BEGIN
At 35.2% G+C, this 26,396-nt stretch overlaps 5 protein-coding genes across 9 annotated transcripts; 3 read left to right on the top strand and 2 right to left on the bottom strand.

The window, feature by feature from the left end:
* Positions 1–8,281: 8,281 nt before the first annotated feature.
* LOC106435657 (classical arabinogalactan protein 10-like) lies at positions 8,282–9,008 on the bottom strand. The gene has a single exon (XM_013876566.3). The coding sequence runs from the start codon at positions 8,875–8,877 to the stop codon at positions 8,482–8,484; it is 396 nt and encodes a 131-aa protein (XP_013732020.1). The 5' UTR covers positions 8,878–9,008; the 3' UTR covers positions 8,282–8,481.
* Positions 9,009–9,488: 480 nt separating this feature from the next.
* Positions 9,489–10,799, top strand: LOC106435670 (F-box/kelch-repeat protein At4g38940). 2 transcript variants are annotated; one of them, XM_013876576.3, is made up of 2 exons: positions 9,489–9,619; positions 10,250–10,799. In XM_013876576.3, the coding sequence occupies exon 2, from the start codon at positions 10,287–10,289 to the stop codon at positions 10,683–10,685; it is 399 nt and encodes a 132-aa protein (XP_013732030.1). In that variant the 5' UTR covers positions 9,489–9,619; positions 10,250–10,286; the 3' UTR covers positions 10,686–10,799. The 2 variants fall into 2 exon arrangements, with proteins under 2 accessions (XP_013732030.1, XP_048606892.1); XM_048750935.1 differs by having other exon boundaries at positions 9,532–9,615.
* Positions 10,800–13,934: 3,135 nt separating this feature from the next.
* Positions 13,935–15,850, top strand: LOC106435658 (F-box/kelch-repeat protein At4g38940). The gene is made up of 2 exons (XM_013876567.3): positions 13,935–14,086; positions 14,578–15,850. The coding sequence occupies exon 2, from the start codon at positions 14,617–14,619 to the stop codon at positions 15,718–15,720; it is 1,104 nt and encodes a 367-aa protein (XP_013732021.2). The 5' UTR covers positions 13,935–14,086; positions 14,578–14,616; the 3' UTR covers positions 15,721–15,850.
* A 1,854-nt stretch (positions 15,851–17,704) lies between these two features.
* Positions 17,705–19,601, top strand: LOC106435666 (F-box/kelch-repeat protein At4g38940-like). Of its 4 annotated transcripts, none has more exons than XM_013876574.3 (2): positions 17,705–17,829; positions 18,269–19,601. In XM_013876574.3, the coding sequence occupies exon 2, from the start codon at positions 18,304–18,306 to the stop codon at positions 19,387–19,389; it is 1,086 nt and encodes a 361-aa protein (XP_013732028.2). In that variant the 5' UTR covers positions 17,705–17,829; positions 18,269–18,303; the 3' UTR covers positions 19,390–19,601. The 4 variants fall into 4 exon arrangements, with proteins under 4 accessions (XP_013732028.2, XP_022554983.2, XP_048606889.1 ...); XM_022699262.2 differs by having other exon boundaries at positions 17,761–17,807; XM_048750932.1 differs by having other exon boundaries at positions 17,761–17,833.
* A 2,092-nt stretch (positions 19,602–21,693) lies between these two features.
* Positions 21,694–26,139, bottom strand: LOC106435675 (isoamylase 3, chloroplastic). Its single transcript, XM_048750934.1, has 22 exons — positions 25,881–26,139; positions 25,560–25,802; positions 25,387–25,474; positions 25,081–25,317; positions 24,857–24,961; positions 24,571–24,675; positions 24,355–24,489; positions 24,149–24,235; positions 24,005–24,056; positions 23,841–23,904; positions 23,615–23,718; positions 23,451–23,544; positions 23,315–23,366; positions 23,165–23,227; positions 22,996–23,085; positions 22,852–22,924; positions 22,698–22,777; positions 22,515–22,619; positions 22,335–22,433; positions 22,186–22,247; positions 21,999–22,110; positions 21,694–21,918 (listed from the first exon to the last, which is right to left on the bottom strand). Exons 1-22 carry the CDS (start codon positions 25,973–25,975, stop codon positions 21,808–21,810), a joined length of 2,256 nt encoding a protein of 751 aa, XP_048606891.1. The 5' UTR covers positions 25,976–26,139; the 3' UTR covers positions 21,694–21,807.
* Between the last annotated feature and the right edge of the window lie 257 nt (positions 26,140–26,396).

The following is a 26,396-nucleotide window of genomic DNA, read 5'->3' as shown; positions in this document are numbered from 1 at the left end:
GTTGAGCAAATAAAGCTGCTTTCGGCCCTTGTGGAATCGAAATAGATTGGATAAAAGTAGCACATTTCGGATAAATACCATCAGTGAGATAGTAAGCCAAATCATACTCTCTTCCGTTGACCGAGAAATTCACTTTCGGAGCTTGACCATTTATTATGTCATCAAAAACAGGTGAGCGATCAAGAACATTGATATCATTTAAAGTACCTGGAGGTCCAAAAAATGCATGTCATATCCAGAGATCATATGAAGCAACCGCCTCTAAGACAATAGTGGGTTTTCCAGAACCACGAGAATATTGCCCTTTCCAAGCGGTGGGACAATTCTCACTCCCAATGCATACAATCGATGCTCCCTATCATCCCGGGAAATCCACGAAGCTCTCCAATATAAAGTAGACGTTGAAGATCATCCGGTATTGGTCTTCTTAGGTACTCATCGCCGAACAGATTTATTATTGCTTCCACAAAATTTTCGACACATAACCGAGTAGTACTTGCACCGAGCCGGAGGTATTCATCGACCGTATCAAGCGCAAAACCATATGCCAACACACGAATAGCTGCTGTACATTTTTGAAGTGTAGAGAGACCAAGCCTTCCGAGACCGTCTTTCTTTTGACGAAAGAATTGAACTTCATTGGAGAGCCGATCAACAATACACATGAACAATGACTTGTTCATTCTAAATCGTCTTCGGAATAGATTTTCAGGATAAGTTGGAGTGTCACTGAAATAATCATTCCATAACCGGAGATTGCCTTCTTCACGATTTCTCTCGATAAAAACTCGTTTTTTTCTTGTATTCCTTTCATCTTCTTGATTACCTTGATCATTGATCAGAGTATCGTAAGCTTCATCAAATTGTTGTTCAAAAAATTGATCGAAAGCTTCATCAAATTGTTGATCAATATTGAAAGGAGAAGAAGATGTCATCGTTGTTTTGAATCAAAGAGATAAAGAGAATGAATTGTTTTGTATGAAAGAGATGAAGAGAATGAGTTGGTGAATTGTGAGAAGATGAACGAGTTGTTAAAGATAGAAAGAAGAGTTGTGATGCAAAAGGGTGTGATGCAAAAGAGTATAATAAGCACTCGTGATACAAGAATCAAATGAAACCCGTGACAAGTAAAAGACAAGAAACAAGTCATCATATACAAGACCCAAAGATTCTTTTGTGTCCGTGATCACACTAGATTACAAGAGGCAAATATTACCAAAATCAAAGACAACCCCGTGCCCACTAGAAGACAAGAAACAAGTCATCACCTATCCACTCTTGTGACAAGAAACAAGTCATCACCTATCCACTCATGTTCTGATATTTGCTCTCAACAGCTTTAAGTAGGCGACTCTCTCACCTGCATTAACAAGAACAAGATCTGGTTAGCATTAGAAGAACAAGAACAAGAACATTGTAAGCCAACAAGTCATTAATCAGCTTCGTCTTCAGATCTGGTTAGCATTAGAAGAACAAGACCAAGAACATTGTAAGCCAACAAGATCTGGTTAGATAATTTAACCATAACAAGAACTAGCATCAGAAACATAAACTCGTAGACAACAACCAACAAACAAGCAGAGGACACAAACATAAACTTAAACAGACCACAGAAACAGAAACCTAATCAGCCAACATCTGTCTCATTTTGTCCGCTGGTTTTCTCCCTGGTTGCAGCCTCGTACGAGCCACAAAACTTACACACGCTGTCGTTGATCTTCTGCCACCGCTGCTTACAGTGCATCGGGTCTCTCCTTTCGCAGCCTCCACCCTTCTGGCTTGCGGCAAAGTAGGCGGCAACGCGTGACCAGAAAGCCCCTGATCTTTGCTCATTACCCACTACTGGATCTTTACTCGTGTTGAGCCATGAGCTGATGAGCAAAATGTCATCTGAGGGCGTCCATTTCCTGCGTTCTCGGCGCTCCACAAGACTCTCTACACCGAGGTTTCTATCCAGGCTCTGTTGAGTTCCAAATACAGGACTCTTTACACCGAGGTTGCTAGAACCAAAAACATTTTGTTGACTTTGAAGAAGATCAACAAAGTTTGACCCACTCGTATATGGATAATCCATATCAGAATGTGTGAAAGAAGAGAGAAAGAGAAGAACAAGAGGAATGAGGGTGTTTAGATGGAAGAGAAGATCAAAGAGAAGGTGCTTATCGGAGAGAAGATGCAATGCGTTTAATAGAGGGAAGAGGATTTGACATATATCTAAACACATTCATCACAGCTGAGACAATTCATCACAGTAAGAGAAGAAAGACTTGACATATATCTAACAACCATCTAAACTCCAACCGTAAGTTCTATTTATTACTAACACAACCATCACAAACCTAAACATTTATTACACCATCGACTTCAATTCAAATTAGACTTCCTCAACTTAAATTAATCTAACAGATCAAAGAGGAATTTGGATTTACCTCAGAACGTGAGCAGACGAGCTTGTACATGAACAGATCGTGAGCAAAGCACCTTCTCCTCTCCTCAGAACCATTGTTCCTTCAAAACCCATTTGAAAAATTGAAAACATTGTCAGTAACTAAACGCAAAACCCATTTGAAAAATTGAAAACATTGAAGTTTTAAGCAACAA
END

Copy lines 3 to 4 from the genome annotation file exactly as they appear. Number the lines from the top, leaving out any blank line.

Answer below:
* Positions 1–8,281: 8,281 nt before the first annotated feature.
* LOC106435657 (classical arabinogalactan protein 10-like) lies at positions 8,282–9,008 on the bottom strand. The gene has a single exon (XM_013876566.3). The coding sequence runs from the start codon at positions 8,875–8,877 to the stop codon at positions 8,482–8,484; it is 396 nt and encodes a 131-aa protein (XP_013732020.1). The 5' UTR covers positions 8,878–9,008; the 3' UTR covers positions 8,282–8,481.